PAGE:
Today is the anniversary of the first recorded observance of a meteor shower in North America. It is now known as the Leonids.
Certainly, people observed this event for centuries before in North America and elsewhere, but it is Andrew Ellicott Douglass who was the first to record it here.
Douglass was an American astronomer who was on a ship off the Florida Keys on November 12, 1799, when he saw them. He wrote that the “whole heaven appeared as if illuminated with skyrockets, flying in an infinity of directions, and I was in constant expectation of some of them falling on the vessel. They continued until put out by the light of the sun after day break.”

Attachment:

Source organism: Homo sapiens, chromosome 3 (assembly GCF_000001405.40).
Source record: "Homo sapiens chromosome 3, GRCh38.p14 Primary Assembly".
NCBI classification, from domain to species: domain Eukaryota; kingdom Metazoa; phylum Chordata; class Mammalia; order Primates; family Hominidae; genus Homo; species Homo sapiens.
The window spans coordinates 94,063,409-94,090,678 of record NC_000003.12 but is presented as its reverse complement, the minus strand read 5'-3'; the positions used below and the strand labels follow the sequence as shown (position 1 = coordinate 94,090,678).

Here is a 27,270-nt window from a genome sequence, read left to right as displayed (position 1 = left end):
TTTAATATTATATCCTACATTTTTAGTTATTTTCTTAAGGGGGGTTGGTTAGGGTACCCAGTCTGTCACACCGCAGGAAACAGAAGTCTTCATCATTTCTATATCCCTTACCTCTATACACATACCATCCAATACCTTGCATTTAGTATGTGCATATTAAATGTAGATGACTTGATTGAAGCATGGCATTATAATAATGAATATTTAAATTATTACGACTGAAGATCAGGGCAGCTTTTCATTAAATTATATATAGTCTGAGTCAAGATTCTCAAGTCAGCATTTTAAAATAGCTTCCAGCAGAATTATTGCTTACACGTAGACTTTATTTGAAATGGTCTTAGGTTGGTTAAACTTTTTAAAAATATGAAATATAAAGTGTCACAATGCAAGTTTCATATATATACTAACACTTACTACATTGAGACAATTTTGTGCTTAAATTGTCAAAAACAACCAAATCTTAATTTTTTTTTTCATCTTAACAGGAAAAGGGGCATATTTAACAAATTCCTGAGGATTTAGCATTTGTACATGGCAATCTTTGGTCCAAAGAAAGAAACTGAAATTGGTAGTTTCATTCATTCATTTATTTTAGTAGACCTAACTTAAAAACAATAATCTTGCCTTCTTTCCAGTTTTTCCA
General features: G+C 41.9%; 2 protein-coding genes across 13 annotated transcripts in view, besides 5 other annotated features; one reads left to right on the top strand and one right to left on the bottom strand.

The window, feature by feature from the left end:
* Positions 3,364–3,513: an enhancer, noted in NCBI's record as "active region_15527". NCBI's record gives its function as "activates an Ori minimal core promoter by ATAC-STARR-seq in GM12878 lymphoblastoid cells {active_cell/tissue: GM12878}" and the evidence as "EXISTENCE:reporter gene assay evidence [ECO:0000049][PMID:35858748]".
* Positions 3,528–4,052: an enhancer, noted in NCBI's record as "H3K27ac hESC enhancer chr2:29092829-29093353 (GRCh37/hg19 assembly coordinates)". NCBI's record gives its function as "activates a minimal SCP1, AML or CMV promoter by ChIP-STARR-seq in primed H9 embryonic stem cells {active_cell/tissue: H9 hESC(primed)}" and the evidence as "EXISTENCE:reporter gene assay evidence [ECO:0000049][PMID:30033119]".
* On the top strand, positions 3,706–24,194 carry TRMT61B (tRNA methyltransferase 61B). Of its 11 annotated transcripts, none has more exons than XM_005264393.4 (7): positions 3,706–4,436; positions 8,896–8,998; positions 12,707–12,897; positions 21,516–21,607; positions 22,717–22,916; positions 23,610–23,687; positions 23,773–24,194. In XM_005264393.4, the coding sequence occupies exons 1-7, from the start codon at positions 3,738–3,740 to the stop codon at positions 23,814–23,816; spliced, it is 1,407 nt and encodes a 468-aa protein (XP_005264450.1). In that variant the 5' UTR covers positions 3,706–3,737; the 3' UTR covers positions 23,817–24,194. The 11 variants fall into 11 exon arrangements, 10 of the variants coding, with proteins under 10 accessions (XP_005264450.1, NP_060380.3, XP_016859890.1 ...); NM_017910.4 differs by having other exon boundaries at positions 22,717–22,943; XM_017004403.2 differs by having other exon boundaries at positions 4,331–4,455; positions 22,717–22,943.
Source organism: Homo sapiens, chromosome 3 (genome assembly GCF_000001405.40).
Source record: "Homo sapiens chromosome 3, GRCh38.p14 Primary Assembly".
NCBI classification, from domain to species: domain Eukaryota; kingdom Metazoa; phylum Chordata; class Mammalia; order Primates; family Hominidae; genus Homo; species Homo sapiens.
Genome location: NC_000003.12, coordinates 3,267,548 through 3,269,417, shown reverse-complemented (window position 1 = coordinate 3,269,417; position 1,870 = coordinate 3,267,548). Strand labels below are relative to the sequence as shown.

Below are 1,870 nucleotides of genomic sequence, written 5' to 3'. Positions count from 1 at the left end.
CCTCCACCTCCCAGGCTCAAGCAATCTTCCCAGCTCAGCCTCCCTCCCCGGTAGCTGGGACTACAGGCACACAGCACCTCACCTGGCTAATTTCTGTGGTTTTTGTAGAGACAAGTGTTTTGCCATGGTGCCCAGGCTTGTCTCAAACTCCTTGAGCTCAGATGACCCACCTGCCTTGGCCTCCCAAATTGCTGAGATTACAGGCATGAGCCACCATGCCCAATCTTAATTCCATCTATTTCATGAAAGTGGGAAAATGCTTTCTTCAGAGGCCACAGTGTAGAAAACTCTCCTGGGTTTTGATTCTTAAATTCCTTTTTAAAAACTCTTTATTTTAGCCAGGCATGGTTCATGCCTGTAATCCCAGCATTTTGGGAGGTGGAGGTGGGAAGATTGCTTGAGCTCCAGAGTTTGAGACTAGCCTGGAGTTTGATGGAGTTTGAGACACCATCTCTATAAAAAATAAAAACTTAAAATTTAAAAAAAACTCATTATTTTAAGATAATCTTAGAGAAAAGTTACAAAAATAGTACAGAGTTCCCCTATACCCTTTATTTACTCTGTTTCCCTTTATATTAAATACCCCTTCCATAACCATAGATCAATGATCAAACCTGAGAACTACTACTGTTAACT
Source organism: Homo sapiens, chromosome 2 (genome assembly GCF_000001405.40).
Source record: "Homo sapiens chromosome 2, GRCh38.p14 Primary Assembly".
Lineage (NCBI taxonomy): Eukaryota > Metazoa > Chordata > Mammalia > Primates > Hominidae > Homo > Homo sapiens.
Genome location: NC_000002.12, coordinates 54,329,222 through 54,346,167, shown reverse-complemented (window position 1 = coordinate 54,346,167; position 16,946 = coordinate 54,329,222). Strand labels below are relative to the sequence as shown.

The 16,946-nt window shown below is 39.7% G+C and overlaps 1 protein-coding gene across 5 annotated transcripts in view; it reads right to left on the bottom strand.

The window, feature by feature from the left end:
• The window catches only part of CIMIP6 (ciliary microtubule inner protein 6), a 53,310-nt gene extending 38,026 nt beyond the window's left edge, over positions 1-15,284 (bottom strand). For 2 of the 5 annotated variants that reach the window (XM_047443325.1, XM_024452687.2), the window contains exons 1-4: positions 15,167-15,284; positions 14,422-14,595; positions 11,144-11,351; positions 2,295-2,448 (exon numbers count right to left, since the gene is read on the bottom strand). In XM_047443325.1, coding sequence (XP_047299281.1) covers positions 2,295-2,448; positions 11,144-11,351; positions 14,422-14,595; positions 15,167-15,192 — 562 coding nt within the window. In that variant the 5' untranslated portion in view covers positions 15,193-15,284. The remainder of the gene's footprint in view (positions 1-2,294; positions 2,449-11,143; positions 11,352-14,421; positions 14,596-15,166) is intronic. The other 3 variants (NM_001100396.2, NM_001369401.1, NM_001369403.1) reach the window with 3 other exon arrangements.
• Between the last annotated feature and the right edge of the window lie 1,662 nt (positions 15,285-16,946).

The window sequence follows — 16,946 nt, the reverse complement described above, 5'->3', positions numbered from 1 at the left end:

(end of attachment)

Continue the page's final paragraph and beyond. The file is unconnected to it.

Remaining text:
The Leonids meteor shower occurs every November. The debris from the comet known as Tempel-Tuttle seems to originate in the constellation Leo the Lion when the burning debris appears to us on Earth.
The shower is visible from November 6 to the 30th and will peak the morning of November 17.
According to earthsky.org, visibility depends on when you watch, where you watch, and on the clarity and darkness of your night sky. Ideally, be in a rural location and when the Moon is new or a smaller crescent phase just before dawn when the Moon has set.
Tonight the Moon is in its Waxing (growing) Gibbous phase and is about 60% illuminated as it moves to full on the 19th.
When the comet’s orbit actually takes it back to that Leo part of the solar system (which happens about every 33 years) the meteor shower is especially spectacular.